> "but there is no shortage of Jews who have run for and won other positions of power"

Yes, but - brace yourself - even Senators and Cabinet members are largely invisible outside the US (Condi &Colin are an exception, as was Albright, precisely because they were not "cranky old white guys" for a change). The President, and to some extent the Veep, are *the* public face. I take DB to be implying that American Jews, many of whom have close family in Israel, are wary of how it would look to the rest of the world if President Abe Goldstein ordered the USAF into action against Iran or the Taliban (especially if PAG had to assure the US people "trust me, I've seen secret briefings that I can't tell you about"). It's bad enough, PR-wise, when a born-again WASP like Dubya does it.
3.13.2008 10:28pm
Baseballhead (mail):
... African Americans are less worried about being seen as outside interlopers seizing power from "real Americans", and more worried about the very real consequences they have suffered from being excluded from political power.
Someone should forward this link to Geraldine Ferraro.
3.13.2008 10:38pm
sk (mail):
Clark37: you confuse me as well. From the article to which you objected:

"Jews are usually a very tiny minority
Black Americans are 12%.
anti-Jewish prejudice was entirely legal
Albeit anti-Jewish prejudice
anti-Black prejudice frequently was).
African Americans in positions of power is
policies to increase Black representation
But a White supremacist
Rather, a racist who wanted to warn "the White Race" about the danger posed by the Black Man"

In other words, he capitalized Jew, Black, African American, and White.

From your own post:

"That is to say, millions of Jews have worked to help blacks"

In other words, if you are opposed to capitalizing "Black," well the post capitalized all racial and religious descriptions. If you are opposed to using the word 'black' to describe black Americans, well, you did it too!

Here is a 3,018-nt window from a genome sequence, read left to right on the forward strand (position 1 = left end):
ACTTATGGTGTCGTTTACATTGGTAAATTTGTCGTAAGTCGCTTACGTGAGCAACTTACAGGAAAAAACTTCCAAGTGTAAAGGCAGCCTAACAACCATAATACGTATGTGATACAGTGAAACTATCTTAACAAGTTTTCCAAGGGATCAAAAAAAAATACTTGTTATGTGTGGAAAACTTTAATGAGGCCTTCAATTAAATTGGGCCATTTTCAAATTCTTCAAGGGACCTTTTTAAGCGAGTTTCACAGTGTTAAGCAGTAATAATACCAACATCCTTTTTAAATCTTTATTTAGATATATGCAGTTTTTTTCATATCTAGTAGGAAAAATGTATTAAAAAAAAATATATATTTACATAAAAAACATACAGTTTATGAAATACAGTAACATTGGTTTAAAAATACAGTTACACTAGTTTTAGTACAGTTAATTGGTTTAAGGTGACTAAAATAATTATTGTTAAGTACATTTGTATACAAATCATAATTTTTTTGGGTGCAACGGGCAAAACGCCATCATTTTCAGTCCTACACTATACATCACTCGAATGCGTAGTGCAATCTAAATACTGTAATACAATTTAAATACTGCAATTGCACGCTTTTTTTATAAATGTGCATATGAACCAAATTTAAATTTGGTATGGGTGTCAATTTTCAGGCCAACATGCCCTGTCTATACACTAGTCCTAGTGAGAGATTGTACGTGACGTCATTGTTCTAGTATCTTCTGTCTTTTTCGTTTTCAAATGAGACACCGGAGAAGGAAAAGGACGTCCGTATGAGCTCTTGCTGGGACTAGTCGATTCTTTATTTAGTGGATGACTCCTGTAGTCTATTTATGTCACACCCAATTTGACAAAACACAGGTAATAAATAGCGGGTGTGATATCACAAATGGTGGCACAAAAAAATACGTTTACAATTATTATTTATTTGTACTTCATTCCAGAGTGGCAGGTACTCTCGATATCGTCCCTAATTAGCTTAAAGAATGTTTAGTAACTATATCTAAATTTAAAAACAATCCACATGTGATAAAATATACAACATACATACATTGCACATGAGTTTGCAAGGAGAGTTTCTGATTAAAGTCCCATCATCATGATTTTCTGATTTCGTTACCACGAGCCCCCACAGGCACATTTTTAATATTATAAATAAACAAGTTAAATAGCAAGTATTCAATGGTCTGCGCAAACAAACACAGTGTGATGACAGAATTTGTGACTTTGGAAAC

So what is your position?

Sk
3.13.2008 10:39pm
Uthaw:
I find it droll that after decades of Jewish efforts to ingratiate themselves with blacks, black anti-Semitism is as strong as ever.
3.13.2008 10:46pm
yankev (mail):

I don't remember any Jewish backlash when Joe Lieberman was picked as Gore's VP. Did I miss it? It's quite possible that I did, just like I was not even aware that Spitzer was Jewish until Ilya's post. Believe it or not, it's not something we Goyim care much about these days.
Caspar, I'm not sure what you mean by Jewish backlash. I do know that when Joe decided to run for the Senate as an independent, Daily Kos, Moveon and other liberal web sites were awash with anti-Semitic comments. Not just the usual charges of disloyalty to the US and being controlled by Israel, but out and out Father Coughlin style garbage -- he's an Orthodox Jew and everyone knows that Jews only look out for themselves, and besides his wife's name is hagaddah or something you eat on Passover. (That last is close to a direct quote.)

And there are 100 Senators, 435 representatives, 50 governors, but only one President. It's a much more visible office.

And you've certainly seen the garbage that goes around saying that it's the Jews' fault that we are mired in Iraq, ruining our economy and causing the needless deaths of real Americans, all so that the cowardly Jewish neocons can get rich and protect Israel at the expense of the US. And that's without a Jewish president, just a handful of Jews among the President's advisors.
3.13.2008 10:51pm
Passing By:
With blacks, the oppressors were mostly worried about keeping them from from stealing, raping and sitting around doing nothing.

Um... racist?
3.13.2008 10:52pm
JoshL (mail):

I don't remember any Jewish backlash when Joe Lieberman was picked as Gore's VP. Did I miss it? It's quite possible that I did, just like I was not even aware that Spitzer was Jewish until Ilya's post. Believe it or not, it's not something we Goyim care much about these days.


I do actually remember some backlash, or at least worry, but not so much about the place of Jews in America. Rather, it was a fear that "oyh, the Arabs will think that they now have proof of the Jews running America."
3.13.2008 10:52pm
Zathras (mail):